Elderly care providers call on Congress to act now for urgently needed coronavirus aid

Published: Aug. 14, 2020 at 7:26 PM EDT
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CLEVELAND, Ohio (WOIO) - The cry for help is loud and clear.

Elderly care providers call on Congress to act now for urgently needed coronavirus aid

Care providers for the elderly are calling on Congress to take action today, saying “Covid is not taking a summer recess, neither should you.”

Advocates are still waiting for a coronavirus relief package for the elderly, and with so many lives on the line, their call for help is getting more urgent every day.

“We’re looking for the federal government to deliver and deliver now,” said Katie Smith Sloan, President and CEO of LeadingAge.

LeadingAge is a national association of more than 5,000 nonprofit aging services providers who serve older adults in nursing homes, assisted living and home health care.

They led a Zoom meeting on Friday with nonprofit aging services leaders from across the country with the goal of taking steps to protect the elderly as the pandemic continues to claim lives.

Advocates spoke from Montana, Missouri, Indiana and Ohio.

Their concerns include lack of PPE, its cost and maintaining their stockpile, access to testing and staffing shortages.

They are calling on more support through federal funding.

“A single use gown that might have cost 25 cents in January of 2020, Is now $2. That’s an eightfold increase in just one item,” said Kathryn Brod, president and CEO of LeadingAge Ohio.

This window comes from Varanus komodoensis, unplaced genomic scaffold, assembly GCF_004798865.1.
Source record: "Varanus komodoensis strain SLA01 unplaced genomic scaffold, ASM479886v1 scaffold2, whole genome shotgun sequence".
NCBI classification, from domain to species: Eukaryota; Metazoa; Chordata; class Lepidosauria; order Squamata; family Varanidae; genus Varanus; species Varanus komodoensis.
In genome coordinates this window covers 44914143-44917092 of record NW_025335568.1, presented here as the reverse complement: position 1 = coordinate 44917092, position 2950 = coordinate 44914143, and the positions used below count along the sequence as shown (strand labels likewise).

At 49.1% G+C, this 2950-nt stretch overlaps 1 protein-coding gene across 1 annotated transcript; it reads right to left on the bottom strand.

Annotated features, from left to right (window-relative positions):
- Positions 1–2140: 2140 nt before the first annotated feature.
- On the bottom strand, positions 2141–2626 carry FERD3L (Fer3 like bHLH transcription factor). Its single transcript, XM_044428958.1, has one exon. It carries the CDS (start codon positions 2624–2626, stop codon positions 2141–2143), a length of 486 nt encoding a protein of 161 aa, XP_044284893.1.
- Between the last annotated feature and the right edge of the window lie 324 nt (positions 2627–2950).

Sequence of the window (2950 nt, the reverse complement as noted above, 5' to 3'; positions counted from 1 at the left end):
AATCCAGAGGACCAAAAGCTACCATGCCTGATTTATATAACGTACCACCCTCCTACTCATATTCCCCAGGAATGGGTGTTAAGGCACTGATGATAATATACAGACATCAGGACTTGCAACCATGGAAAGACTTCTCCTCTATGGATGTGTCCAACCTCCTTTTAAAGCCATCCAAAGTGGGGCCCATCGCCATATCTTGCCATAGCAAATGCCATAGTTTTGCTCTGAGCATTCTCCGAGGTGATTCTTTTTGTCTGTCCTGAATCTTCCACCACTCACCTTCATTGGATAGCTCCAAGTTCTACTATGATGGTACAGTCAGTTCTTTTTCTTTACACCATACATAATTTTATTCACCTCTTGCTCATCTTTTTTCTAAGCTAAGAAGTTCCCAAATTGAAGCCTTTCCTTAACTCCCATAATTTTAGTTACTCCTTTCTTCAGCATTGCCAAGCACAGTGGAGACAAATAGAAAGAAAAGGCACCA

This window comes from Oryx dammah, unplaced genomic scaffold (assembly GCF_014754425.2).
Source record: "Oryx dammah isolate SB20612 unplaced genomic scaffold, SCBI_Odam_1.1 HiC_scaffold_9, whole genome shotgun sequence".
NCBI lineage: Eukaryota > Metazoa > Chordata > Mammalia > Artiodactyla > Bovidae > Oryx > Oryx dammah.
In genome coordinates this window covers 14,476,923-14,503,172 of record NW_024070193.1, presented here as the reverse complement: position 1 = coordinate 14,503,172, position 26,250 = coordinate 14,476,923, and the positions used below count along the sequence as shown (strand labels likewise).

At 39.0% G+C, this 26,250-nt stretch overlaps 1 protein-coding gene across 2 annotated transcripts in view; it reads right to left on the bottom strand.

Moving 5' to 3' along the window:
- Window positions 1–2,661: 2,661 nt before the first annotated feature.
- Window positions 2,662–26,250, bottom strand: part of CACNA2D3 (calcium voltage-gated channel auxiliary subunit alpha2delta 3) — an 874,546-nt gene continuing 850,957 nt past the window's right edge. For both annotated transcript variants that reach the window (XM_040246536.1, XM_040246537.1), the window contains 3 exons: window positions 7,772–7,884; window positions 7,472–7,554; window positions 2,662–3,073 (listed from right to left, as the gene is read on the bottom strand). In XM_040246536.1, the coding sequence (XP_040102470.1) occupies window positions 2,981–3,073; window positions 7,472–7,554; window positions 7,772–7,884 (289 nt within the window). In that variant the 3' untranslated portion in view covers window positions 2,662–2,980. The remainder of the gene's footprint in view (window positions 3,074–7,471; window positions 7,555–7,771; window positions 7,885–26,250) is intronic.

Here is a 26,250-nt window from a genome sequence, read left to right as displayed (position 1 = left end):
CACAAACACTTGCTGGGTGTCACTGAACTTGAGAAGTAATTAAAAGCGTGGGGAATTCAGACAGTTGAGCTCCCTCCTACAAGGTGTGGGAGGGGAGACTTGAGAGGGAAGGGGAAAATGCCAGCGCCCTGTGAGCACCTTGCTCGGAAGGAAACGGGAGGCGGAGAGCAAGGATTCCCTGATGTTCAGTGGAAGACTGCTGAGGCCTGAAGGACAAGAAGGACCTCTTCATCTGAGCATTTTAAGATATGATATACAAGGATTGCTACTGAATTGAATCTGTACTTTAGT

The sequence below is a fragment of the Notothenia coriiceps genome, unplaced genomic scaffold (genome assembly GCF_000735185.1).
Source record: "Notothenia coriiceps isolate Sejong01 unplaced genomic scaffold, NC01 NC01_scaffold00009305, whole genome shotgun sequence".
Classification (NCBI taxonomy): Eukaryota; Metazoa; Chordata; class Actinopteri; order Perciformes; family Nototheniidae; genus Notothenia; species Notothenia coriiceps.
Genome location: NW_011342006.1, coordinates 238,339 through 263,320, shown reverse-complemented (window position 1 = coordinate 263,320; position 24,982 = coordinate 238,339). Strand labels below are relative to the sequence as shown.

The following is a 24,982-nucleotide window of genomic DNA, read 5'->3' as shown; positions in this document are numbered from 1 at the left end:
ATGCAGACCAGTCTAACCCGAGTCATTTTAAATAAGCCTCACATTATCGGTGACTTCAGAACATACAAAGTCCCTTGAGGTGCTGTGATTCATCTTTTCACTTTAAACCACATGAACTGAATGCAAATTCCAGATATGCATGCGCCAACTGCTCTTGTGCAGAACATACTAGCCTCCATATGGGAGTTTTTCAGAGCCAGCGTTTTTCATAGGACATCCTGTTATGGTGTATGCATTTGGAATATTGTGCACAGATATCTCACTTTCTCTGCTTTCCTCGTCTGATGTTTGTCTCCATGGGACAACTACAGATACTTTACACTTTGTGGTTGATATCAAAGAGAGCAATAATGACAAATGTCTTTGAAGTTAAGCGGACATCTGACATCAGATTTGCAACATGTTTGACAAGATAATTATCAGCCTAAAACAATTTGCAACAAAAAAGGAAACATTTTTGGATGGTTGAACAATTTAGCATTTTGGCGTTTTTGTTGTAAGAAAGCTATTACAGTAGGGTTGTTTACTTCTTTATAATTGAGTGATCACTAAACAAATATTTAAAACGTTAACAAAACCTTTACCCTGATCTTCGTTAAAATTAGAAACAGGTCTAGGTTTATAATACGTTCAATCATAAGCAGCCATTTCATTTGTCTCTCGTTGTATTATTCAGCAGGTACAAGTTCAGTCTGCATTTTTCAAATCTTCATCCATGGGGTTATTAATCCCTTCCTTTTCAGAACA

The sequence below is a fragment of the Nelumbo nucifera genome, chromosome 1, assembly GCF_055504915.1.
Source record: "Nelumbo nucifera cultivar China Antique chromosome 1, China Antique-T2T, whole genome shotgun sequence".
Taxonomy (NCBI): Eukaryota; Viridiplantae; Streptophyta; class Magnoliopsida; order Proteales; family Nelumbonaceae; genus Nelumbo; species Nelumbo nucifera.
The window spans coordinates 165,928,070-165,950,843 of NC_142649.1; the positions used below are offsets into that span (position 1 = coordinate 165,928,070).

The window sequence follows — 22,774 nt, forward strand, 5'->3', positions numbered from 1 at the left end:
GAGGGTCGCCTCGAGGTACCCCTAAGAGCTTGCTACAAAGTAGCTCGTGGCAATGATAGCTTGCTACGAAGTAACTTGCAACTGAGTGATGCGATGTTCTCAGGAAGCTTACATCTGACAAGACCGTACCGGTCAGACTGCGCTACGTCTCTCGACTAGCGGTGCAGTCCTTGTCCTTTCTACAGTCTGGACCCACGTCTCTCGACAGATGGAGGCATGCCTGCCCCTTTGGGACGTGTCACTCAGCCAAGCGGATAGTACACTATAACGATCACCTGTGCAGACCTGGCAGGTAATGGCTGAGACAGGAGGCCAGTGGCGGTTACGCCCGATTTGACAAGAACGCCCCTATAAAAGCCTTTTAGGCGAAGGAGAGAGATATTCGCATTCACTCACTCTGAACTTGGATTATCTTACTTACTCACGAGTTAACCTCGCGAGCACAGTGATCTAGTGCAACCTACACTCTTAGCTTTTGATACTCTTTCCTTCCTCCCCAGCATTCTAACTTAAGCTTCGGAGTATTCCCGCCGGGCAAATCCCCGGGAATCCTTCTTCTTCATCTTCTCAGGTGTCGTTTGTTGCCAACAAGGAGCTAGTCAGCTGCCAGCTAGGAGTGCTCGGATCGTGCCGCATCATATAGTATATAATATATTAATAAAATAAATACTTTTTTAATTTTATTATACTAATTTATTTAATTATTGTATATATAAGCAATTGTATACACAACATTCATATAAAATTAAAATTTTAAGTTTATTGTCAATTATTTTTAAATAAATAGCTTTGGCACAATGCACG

Danny Williams is president and CEO of Eliza Bryant Village, a long-term care facility in Cleveland.

19 Investigates asked him about their PPE supply.

“It’s spotty from time to time, we’ll find that we’re running short a supplier that we’ve been relying on all the sudden can’t get in. We’re scrambling to find another supplier. So far we’ve been able to plug those gaps, but it’s unsettling to have, you know, that information come at you with the last minute,” Williams said.

Most of their residents and patients are African American.

Williams pointed out that racial-based health disparities make them more vulnerable to Covid-19.

“For the last 125 years Eliza Bryant Village has brought real meaning to the call to action that Black Lives Matter. But we need more help, and we need it now. So we urge our senators Senator Brown and Portman to support the current efforts to provide adequate funding to address all the needs that you’ve heard here today,” he said.

More 2,400 nursing home residents have died from Covid-19 in Ohio.

Deaths in long-term care facilities account for at least 40% of coronavirus deaths nationwide.

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